The second was the one I came to see. Baaba Maal. In concert in his hometown Saturday night December 26th – make that Sunday morning December 27th – in the company of his life-long friend Mansour Seck and his band Daande Lenol (the name means “Voice of the People”).

The crowd adores him. Baaba walks off the stage, stands in the middle of the arena. He expresses his thanks for the support the town has given him and his unique music festival Blues du Fleuve, held for the fourth time. And he has a message: I believe in the people of Podor, their creativity, the youth of this town and their energy. And just to show how much influence he can muster: one or two words from the master at the end of his mega show, at five in the morning – and the stadium empties out like a flash. I have never seen anything like it.

The festival over – and the town reverts to this.

My street for one day.

My Bed&Breakfast in the middle, beyond the road is the river and Senelec is the national electricity utility.

Baaba loves his town and its cultural heritage. Indeed: Podor is old. It was a royal capital in the 12th century. It was a French trading post (or “comptoir”) in the 18th century, when slaves, ivory and gum arabic were shipped downriver to Saint Louis, a journey of 200 kilometres.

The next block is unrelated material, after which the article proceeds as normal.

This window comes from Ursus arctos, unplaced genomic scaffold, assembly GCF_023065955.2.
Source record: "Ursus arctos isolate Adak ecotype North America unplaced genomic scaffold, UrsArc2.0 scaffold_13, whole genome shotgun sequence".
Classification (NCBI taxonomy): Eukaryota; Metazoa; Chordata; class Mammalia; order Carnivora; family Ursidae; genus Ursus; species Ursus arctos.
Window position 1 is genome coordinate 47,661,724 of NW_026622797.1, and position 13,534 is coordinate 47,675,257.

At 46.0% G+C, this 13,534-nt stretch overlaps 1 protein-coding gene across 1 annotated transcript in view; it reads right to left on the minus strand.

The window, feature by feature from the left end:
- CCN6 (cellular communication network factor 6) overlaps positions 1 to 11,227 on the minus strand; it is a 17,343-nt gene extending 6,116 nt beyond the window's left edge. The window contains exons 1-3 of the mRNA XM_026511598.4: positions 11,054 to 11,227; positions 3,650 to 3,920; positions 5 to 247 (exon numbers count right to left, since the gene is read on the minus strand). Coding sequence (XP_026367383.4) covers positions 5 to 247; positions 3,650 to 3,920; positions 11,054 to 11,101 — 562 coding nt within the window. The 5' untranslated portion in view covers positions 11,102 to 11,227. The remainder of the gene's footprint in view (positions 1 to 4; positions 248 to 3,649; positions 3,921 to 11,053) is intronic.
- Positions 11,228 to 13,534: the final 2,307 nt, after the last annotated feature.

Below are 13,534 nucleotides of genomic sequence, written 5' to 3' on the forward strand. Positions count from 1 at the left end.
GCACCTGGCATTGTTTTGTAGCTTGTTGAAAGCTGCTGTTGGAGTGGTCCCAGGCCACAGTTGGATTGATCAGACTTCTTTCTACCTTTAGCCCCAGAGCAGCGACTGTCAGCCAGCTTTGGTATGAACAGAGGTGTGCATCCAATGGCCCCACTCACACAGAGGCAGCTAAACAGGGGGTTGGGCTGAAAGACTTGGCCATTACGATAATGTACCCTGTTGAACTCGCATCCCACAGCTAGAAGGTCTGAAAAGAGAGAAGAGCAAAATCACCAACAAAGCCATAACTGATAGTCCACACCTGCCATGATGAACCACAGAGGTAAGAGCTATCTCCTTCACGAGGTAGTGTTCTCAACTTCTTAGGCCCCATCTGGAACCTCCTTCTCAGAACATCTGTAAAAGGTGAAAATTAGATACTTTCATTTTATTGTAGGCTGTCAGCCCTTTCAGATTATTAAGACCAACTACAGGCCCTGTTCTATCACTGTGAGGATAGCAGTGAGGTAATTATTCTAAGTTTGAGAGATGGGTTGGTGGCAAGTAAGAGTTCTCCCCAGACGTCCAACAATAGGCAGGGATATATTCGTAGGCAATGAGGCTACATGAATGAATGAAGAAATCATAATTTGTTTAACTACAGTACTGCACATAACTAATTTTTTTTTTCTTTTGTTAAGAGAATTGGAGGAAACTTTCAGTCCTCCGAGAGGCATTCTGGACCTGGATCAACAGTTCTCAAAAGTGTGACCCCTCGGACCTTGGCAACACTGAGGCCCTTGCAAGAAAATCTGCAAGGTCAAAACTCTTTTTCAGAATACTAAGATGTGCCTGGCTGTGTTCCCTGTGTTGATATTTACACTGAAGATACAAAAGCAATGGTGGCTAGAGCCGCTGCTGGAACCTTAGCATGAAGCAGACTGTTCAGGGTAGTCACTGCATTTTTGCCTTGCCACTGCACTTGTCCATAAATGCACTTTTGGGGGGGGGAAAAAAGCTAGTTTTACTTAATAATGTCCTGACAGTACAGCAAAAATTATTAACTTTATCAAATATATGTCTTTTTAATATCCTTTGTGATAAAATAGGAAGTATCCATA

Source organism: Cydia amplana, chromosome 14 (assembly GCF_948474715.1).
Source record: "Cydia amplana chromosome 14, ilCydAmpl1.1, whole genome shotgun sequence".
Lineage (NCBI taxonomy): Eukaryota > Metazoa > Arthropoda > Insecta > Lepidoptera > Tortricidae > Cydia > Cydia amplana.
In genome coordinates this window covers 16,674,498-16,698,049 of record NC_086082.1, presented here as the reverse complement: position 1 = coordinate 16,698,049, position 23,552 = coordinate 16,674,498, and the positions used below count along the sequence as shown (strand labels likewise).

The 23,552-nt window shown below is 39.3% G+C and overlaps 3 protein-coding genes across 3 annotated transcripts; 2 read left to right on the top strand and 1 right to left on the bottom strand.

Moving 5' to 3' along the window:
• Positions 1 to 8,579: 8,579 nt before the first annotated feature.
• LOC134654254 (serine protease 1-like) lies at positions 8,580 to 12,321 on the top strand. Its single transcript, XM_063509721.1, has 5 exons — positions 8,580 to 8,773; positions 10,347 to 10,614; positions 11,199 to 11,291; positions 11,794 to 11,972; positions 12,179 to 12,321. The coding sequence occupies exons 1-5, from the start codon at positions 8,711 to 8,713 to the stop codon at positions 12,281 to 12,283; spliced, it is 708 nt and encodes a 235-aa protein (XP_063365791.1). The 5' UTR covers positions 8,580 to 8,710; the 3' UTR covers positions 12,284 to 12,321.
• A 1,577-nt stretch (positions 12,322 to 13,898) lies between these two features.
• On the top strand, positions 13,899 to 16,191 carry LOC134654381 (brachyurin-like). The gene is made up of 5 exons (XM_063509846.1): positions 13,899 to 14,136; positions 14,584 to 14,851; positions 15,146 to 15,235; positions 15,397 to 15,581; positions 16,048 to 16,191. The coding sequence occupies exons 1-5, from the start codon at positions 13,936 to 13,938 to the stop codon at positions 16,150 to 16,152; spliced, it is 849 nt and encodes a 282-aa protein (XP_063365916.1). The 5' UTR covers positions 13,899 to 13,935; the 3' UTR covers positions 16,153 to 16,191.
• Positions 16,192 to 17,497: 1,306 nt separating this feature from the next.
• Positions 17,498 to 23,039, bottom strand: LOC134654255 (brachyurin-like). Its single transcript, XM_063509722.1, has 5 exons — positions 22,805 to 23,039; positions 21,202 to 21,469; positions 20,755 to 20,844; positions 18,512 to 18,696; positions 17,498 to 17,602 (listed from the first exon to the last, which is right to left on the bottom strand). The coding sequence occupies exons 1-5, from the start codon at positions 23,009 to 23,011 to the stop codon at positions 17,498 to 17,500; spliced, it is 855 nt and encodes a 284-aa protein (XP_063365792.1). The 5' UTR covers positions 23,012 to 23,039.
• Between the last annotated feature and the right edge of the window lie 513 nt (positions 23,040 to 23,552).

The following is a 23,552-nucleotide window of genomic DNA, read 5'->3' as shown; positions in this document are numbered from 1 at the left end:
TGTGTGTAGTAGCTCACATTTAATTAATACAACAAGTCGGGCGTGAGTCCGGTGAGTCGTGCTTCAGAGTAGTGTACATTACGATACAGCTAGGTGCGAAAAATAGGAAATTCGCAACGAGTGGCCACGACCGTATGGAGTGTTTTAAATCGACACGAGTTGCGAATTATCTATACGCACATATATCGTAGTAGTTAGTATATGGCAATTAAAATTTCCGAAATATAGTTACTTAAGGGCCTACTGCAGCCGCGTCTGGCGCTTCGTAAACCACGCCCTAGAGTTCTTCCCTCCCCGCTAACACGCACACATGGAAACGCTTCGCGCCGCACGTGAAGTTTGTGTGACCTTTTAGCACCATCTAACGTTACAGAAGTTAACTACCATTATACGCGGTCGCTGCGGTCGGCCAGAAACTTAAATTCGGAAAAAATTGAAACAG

But that was then and this is now. Much of the town, like the riverside, has fallen into disrepair. One world-famous son and one world-famous daughter cannot on their own reverse that. And besides, how long before their successors come along? Theirs are rare talents in any community.

And in the meantime…..

‘Aaaaaah, you’ve come to see Baaba Maal. Very good! He’s my friend!! I have known him since he was this small!!’ ‘My father taught him in primary school.’ I lost count of the people who came up to me, within one hour of arrival at the riverside bar pictured above, who told me of their connection with the great star, told me how great this town was, regaled me with their family history – and then proceeded to ask for beer, cigarettes, gin, money or a combination of the above. All convivial, all fine – but something felt not entirely right.